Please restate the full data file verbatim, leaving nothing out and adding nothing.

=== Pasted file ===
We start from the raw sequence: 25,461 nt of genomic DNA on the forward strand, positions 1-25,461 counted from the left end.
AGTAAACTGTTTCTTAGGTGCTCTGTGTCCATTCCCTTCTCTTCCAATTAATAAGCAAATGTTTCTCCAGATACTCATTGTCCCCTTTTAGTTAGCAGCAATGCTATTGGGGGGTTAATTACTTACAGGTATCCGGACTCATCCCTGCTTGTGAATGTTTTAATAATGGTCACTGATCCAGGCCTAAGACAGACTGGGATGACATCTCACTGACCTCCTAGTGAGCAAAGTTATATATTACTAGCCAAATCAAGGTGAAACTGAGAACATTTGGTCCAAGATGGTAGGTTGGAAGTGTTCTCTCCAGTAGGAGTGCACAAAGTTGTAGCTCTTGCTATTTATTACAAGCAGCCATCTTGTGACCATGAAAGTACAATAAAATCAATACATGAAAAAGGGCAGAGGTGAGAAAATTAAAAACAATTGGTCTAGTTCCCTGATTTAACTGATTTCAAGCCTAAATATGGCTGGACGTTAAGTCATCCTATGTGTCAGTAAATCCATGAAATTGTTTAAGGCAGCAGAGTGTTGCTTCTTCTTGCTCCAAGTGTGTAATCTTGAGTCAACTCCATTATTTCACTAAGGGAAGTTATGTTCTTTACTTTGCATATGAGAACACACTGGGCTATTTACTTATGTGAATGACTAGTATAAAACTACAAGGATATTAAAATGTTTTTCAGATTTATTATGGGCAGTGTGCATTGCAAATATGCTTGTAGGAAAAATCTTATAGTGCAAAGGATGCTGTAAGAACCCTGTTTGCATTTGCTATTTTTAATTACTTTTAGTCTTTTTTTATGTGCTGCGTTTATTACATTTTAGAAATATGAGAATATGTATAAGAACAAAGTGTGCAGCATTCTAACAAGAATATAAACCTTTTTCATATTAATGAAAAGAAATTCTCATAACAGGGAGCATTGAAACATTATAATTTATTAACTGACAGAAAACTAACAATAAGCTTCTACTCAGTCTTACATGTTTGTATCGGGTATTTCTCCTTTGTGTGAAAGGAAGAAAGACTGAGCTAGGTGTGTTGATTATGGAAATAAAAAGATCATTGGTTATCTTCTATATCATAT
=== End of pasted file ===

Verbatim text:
We start from the raw sequence: 25,461 nt of genomic DNA on the forward strand, positions 1-25,461 counted from the left end.
AGTAAACTGTTTCTTAGGTGCTCTGTGTCCATTCCCTTCTCTTCCAATTAATAAGCAAATGTTTCTCCAGATACTCATTGTCCCCTTTTAGTTAGCAGCAATGCTATTGGGGGGTTAATTACTTACAGGTATCCGGACTCATCCCTGCTTGTGAATGTTTTAATAATGGTCACTGATCCAGGCCTAAGACAGACTGGGATGACATCTCACTGACCTCCTAGTGAGCAAAGTTATATATTACTAGCCAAATCAAGGTGAAACTGAGAACATTTGGTCCAAGATGGTAGGTTGGAAGTGTTCTCTCCAGTAGGAGTGCACAAAGTTGTAGCTCTTGCTATTTATTACAAGCAGCCATCTTGTGACCATGAAAGTACAATAAAATCAATACATGAAAAAGGGCAGAGGTGAGAAAATTAAAAACAATTGGTCTAGTTCCCTGATTTAACTGATTTCAAGCCTAAATATGGCTGGACGTTAAGTCATCCTATGTGTCAGTAAATCCATGAAATTGTTTAAGGCAGCAGAGTGTTGCTTCTTCTTGCTCCAAGTGTGTAATCTTGAGTCAACTCCATTATTTCACTAAGGGAAGTTATGTTCTTTACTTTGCATATGAGAACACACTGGGCTATTTACTTATGTGAATGACTAGTATAAAACTACAAGGATATTAAAATGTTTTTCAGATTTATTATGGGCAGTGTGCATTGCAAATATGCTTGTAGGAAAAATCTTATAGTGCAAAGGATGCTGTAAGAACCCTGTTTGCATTTGCTATTTTTAATTACTTTTAGTCTTTTTTTATGTGCTGCGTTTATTACATTTTAGAAATATGAGAATATGTATAAGAACAAAGTGTGCAGCATTCTAACAAGAATATAAACCTTTTTCATATTAATGAAAAGAAATTCTCATAACAGGGAGCATTGAAACATTATAATTTATTAACTGACAGAAAACTAACAATAAGCTTCTACTCAGTCTTACATGTTTGTATCGGGTATTTCTCCTTTGTGTGAAAGGAAGAAAGACTGAGCTAGGTGTGTTGATTATGGAAATAAAAAGATCATTGGTTATCTTCTATATCATAT